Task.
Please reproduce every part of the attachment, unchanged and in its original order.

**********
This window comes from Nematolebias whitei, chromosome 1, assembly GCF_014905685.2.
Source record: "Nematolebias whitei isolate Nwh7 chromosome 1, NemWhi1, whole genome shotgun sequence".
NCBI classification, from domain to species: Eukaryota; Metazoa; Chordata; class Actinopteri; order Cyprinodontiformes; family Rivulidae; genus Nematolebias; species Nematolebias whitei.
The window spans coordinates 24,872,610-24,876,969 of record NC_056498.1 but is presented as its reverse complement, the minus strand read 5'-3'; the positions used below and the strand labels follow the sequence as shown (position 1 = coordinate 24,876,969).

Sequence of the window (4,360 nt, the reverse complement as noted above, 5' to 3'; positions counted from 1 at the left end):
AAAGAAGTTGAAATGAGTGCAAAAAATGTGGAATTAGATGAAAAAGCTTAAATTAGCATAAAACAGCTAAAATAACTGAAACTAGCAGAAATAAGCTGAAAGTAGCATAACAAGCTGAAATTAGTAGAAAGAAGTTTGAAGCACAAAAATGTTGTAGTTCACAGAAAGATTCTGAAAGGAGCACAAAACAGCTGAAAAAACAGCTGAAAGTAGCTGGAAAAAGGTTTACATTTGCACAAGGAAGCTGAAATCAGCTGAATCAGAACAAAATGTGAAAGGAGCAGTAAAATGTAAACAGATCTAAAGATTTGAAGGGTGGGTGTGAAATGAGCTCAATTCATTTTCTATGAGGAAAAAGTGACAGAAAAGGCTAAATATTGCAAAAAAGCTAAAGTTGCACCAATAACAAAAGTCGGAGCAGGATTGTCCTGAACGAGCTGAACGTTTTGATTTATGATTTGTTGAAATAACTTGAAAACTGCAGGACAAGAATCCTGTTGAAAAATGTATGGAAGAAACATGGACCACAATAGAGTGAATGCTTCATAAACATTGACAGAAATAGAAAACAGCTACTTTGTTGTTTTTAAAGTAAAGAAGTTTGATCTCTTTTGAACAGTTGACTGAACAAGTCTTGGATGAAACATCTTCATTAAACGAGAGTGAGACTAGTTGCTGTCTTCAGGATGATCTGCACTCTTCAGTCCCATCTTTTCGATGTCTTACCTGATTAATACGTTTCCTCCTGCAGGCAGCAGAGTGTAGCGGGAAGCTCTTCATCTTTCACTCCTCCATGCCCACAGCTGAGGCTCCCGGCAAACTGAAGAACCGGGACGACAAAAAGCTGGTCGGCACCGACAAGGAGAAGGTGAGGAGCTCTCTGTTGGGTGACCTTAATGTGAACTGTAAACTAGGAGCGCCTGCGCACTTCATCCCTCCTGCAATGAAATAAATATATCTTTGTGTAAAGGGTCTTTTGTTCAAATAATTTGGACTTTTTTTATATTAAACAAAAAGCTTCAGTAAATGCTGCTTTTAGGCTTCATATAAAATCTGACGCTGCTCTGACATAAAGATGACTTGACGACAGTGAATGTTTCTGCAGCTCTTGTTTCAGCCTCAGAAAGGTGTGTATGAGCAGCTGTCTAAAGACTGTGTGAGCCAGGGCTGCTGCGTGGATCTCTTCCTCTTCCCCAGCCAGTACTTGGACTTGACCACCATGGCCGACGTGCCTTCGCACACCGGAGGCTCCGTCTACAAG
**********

This window comes from Nematolebias whitei, chromosome 1, assembly GCF_014905685.2.
Source record: "Nematolebias whitei isolate Nwh7 chromosome 1, NemWhi1, whole genome shotgun sequence".
NCBI classification, from domain to species: Eukaryota; Metazoa; Chordata; class Actinopteri; order Cyprinodontiformes; family Rivulidae; genus Nematolebias; species Nematolebias whitei.
The window spans coordinates 24,872,610-24,876,969 of record NC_056498.1 but is presented as its reverse complement, the minus strand read 5'-3'; the positions used below and the strand labels follow the sequence as shown (position 1 = coordinate 24,876,969).

Sequence of the window (4,360 nt, the reverse complement as noted above, 5' to 3'; positions counted from 1 at the left end):
AAAGAAGTTGAAATGAGTGCAAAAAATGTGGAATTAGATGAAAAAGCTTAAATTAGCATAAAACAGCTAAAATAACTGAAACTAGCAGAAATAAGCTGAAAGTAGCATAACAAGCTGAAATTAGTAGAAAGAAGTTTGAAGCACAAAAATGTTGTAGTTCACAGAAAGATTCTGAAAGGAGCACAAAACAGCTGAAAAAACAGCTGAAAGTAGCTGGAAAAAGGTTTACATTTGCACAAGGAAGCTGAAATCAGCTGAATCAGAACAAAATGTGAAAGGAGCAGTAAAATGTAAACAGATCTAAAGATTTGAAGGGTGGGTGTGAAATGAGCTCAATTCATTTTCTATGAGGAAAAAGTGACAGAAAAGGCTAAATATTGCAAAAAAGCTAAAGTTGCACCAATAACAAAAGTCGGAGCAGGATTGTCCTGAACGAGCTGAACGTTTTGATTTATGATTTGTTGAAATAACTTGAAAACTGCAGGACAAGAATCCTGTTGAAAAATGTATGGAAGAAACATGGACCACAATAGAGTGAATGCTTCATAAACATTGACAGAAATAGAAAACAGCTACTTTGTTGTTTTTAAAGTAAAGAAGTTTGATCTCTTTTGAACAGTTGACTGAACAAGTCTTGGATGAAACATCTTCATTAAACGAGAGTGAGACTAGTTGCTGTCTTCAGGATGATCTGCACTCTTCAGTCCCATCTTTTCGATGTCTTACCTGATTAATACGTTTCCTCCTGCAGGCAGCAGAGTGTAGCGGGAAGCTCTTCATCTTTCACTCCTCCATGCCCACAGCTGAGGCTCCCGGCAAACTGAAGAACCGGGACGACAAAAAGCTGGTCGGCACCGACAAGGAGAAGGTGAGGAGCTCTCTGTTGGGTGACCTTAATGTGAACTGTAAACTAGGAGCGCCTGCGCACTTCATCCCTCCTGCAATGAAATAAATATATCTTTGTGTAAAGGGTCTTTTGTTCAAATAATTTGGACTTTTTTTATATTAAACAAAAAGCTTCAGTAAATGCTGCTTTTAGGCTTCATATAAAATCTGACGCTGCTCTGACATAAAGATGACTTGACGACAGTGAATGTTTCTGCAGCTCTTGTTTCAGCCTCAGAAAGGTGTGTATGAGCAGCTGTCTAAAGACTGTGTGAGCCAGGGCTGCTGCGTGGATCTCTTCCTCTTCCCCAGCCAGTACTTGGACTTGACCACCATGGCCGACGTGCCTTCGCACACCGGAGGCTCCGTCTACAAG